Evangelical Christians and the Building of the TempleOne of the important outcomes of the War of June 1967 for evangelical Christians expecting the second coming of Jesus has been the Israeli take-over of the territory on which the Temple could be rebuilt and the priestly sacrificial rituals reinstated. The prospect of building the Temple excited premillennialist Christians as a meaningful act standing between this era and the next. A striking demonstration of the renewed interest in the Temple in Christian messianic thought could be found in an evangelical Christian bestseller of the 1970s, The Late Great Planet Earth. The author, Hal Lindsey, like other premillennialist Christians, was strongly impressed by the Six-Day War and its immediate outcome, and placed Israel at the center of the expected eschatological drama. For him, the rebuilding of the Temple and the rise of Antichrist to power were major components of the Great Tribulation, without which the coming of the Messiah could not take place. A new interest has arisen in Christian conservative circles in the Temple building, its interior plan, and its sacrificial works, as well as in the priestly garments and utensils. The rebuilt Temple has played an important role in evangelical premillenialist novels and fictions, such as the popular series Left Behind. The novels take place in the aftermath of the Rapture, describing the struggles of those that are “left behind,” after the apocalyptic time begins. Not least of the troubles awaiting such people is the rise to power of the Antichrist, a smooth-tongued Secretary General of the United Nations, who orchestrates the removal of the mosques from the Temple Mount to New Babylon. In the late 1970s and the 1980s, premillennialist Christians began cooperating with groups of nationalist and orthodox Jews who were making plans to build the Temple. Such Jews, who were studying the Temple rituals, manufacturing utensils to be used for sacrificial purposes according to biblical or Talmudic measures, or trying to breed a new race of heifers, served to sustain and excite the Christian messianic imagination. Christian premillennialists marveled at such groups and their activities, viewing them as “signs of the time,” indications that the current era was ending and that the apocalyptic events of the End Times were near. The Temple Institute, a museum and workshop in the Old City of Jerusalem that houses utensils and artifacts that a group of Jewish advocates of the building of the Temple have reconstructed since the 1980s, has become a site of pilgrimage for Christian believers in the second coming. Christian visitors have been encouraged by the sight of Jews preparing the implements for use in the Third Temple and the visits have served to enhance the faith in the imminent end of this era and the belief that the Rapture of the Church is about to take place. The first to establish contacts between Christians and Jews interested in the building of the Temple was an English-speaking Israeli journalist. A secular Jew with artistic inclinations, Stanley Goldfoot advocated a right-wing outlook on Israeli politics in an English-language satirical magazine that he published in Tel Aviv in the 1960s and 1970s. After retiring, Goldfoot relocated to Jerusalem and established the Temple Foundation, operated from his handsome Jerusalem home, and became, in the 1970s-1980s, the Israeli liaison for Christians advocating the rebuilding of the Temple. According to one source, Goldfoot was the one to establish the contacts, which became very vital in the 1990s-2000s, between the Temple Mount Faithful and its Christian supporters. In the 1980s, American evangelists, such as Chuck Smith and Pat Robertson, helped to raise funds to help Jewish groups rebuild the Temple. These evangelists are mostly charismatic, their churches situated at the center of conservative Protestant Christianity. Such people influence America’s political agenda. Smith secured financial support for exploration of the exact site of the Temple. His associate Lambert Dolphin, a California physicist and archaeologist, took it upon himself to explore the Temple Mount. However, his attempts to find conclusive evidence regarding the Temple’s exact location were frustrated by the Israeli police, who, in the face of Muslim protests, refused to allow the use of devices on or under the Mount. Many Christians and Jews interested in the building of the Temple, such as Oz Hawkins, did not wait for conclusive findings by Dolphin. Relying on the work of an Israeli architect, Hawkins and others embraced the theory that the location of the Temple was between the two major mosques, El-Aksa and the Dome of the Rock. The Temple, they concluded, could therefore be rebuilt without destroying the existing mosques, thus providing a “peaceful solution” to the problem of how to build the Temple at a site that is holy to the Muslims. Christian proponents of building the Temple have searched for the lost Ark of the Covenant, adding a touch of adventure and mystery to a potentially explosive topic. Some premillennialist Christians have also tried to find the ashes of red heifers, which are necessary, according to the Jewish law, in order to allow Jews to enter the Temple Mount. A new interest has arisen in Christian evangelical circles in the Temple building, its interior plan, and its sacrificial works, as well as in the priestly garments and utensils. The rebuilt Temple has also played an important role in evangelical novels and fictions, the most popular of them being the aforementioned series Left Behind, published in the late 1990s and early 2000s which sold tens of millions of copies.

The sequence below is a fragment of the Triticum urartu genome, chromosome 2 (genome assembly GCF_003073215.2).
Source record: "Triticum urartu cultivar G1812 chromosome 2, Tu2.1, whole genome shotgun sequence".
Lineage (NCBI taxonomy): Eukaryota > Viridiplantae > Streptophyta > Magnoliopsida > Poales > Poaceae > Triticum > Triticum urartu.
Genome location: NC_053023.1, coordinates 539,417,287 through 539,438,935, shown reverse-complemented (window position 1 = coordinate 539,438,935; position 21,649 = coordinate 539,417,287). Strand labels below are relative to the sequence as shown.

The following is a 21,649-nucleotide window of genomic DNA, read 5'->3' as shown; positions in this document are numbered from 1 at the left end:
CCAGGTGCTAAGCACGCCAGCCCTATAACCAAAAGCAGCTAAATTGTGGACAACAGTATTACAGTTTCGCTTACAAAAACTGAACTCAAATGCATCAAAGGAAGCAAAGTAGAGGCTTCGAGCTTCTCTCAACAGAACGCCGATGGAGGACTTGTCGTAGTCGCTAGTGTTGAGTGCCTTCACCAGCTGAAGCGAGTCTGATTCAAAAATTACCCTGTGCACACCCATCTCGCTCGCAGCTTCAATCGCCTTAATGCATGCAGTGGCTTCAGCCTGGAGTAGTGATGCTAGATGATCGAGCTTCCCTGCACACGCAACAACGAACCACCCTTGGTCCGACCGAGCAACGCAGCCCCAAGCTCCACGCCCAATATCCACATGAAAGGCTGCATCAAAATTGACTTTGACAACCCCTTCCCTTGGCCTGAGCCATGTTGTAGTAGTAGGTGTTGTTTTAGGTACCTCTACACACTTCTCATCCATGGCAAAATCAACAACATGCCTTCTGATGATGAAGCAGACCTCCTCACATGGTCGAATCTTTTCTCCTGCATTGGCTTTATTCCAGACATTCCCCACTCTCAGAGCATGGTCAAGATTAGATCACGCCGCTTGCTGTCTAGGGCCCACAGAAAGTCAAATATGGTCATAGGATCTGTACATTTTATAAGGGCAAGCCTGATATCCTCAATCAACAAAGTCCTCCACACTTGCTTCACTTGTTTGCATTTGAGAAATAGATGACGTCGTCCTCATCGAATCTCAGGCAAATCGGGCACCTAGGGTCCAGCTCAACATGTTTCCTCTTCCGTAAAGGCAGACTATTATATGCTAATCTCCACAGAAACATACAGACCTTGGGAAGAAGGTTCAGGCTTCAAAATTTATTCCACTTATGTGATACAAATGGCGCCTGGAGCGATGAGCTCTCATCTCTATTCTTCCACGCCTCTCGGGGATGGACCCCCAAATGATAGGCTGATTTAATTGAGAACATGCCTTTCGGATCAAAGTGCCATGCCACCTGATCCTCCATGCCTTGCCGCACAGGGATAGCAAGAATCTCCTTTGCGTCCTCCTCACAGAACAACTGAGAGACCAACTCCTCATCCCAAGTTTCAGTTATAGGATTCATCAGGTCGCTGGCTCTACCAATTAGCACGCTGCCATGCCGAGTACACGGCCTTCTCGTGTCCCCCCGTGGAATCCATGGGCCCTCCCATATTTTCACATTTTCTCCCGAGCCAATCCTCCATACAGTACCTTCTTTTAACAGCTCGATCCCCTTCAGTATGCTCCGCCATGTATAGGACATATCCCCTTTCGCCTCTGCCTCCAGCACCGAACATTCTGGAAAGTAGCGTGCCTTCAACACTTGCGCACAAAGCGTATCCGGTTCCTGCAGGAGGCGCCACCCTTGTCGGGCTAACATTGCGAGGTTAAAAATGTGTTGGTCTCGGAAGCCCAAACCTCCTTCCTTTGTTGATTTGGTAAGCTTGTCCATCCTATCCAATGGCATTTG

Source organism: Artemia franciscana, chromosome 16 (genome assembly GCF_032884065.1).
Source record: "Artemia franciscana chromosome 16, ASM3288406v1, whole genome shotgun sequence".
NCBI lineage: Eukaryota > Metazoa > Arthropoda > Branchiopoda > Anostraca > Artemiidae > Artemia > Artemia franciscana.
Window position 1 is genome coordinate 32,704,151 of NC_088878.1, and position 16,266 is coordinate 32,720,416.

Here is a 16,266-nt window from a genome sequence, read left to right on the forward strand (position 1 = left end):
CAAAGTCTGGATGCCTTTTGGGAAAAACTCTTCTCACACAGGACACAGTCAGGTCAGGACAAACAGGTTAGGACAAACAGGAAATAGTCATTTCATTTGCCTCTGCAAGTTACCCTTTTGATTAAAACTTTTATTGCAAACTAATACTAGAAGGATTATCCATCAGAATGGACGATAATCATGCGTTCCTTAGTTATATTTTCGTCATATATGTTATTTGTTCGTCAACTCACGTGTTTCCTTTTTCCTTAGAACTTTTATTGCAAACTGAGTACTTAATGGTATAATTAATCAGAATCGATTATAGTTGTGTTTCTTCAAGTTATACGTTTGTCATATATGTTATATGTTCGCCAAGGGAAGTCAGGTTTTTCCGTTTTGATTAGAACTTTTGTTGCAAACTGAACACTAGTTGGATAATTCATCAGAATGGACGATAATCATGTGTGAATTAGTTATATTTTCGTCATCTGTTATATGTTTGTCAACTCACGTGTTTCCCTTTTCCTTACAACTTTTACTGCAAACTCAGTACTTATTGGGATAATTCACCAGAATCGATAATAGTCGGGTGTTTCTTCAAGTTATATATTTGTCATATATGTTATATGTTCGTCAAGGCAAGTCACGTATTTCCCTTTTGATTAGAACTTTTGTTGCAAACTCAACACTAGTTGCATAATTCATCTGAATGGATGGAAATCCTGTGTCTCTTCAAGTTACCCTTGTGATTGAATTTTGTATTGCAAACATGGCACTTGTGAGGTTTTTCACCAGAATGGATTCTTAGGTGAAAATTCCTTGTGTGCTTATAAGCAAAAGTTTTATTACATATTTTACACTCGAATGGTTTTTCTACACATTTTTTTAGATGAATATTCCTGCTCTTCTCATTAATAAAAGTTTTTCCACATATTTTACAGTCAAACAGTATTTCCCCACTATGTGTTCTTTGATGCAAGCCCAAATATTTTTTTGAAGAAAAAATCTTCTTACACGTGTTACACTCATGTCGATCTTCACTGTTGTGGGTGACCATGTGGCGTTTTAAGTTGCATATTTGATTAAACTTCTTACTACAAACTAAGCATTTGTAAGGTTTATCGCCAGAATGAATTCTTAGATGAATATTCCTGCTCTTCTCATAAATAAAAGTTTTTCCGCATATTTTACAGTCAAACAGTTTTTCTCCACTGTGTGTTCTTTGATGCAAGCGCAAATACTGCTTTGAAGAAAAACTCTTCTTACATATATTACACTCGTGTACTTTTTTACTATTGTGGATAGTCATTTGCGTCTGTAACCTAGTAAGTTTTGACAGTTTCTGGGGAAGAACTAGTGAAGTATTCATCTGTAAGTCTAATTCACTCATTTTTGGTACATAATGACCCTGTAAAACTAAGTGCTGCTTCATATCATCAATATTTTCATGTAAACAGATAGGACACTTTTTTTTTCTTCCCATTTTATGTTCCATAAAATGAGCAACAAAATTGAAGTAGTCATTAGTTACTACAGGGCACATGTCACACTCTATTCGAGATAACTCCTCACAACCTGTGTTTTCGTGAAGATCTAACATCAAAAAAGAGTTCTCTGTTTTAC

ConclusionThe messianic understanding of Israel and its role in history has been an important component in the evangelical vision of American policy in the last generation. On its own, the evangelical Christian attitude towards Israel might not have counted for much in the more pragmatic moments of American policy making. Many Americans during the 1960s-1980s however came to see in Israel an ally in a global struggle against the Soviets and their orbit of influence which included some of Israeli’s major enemies, such as Egypt, Syria, Iraq and the Palestinian Liberation Organizations. By the time the Cold War ended, Iraq, and to some extent Syria, continued to be America’s antagonists and Israel had become almost a traditional ally of the United States. To abandon America’s support of Israel would have required a drastic shift in American policy, just at a time when evangelical influence on American life was reaching a zenith. To comprehend the almost incredible relationship that has developed between messianically-oriented American Christians and Israel, one should look upon the enchantment at least in its initial stages as “a marriage of convenience.” Evangelical Christians have perceived the creation of a Jewish commonwealth in Palestine and the building of the Temple by the Jews as necessary steps towards the realization of the messianic age. Similarly, Jewish activists and Israeli leaders have seen in the Christian premillennialist groups unexpected but welcome allies, whose motivation they did not fully comprehend. The important thing for Israeli leaders has been the Christian evangelical willingness to support their cause. The phenomenon of Christians supporting the Israeli cause on behalf of their faith is full of paradoxes. Evangelical Christians insist on the exclusivity of their faith as the only true fulfillment of God’s commands and as the only means to assure salvation. In their view, only those who undergo a personal experience of conversion and accept Jesus as their personal Savior will be saved and be granted eternal life. The evangelical Christian relation to the Jews has therefore been characterized by conflicting sentiments, one supportive and appreciative, and the other dismissive and patronizing. Evangelical Christians have viewed the Jews as the people who failed to recognize and accept the true Messiah, depriving themselves of eternal life and sound moral guidelines. Evangelical Christians have maintained many of the stereotypes of Jews in Western Christian culture and have expressed at times unfavorable opinions on that people. As their involvement with the Jews and Israel intensified throughout the 1970s-2000s their opinion of Jews improved. Nonetheless, evangelical Christians persisted in evangelizing the Jews and missions to the Jews have become the twin sister of pro-Israel activity, deriving from the same theological roots. Christian support for Israel has grown considerably since 1967, fueled by the excitement of the Six-Day War, which was seen as furthering a great cause, the unfolding of the messianic age and the establishment of the kingdom of God on earth. It is not yet clear how such Christians may react to a serious crisis in the life of Israel or to a radical change of policies on the part of its leaders. During the 1990s-2000s, peace negotiations between the Israelis and the Palestinians resulted in the placing of large parts of Judea and Samaria under Palestinian control and an Israeli promise to evacuate Jewish settlements. This has caused some concern among Christian supporters of Israel, but not yet a crisis. In the early 2000s, evangelical Christians expecting the second coming of Jesus have remained firm in their faith just as before. However, one cannot tell what would happen if Israel gave up its control of East Jerusalem and the Temple Mount. Would evangelical Christians abandon or at least modify their understanding that Israel was created for a purpose? Would they continue to be Israel’s ardent friends and supporters?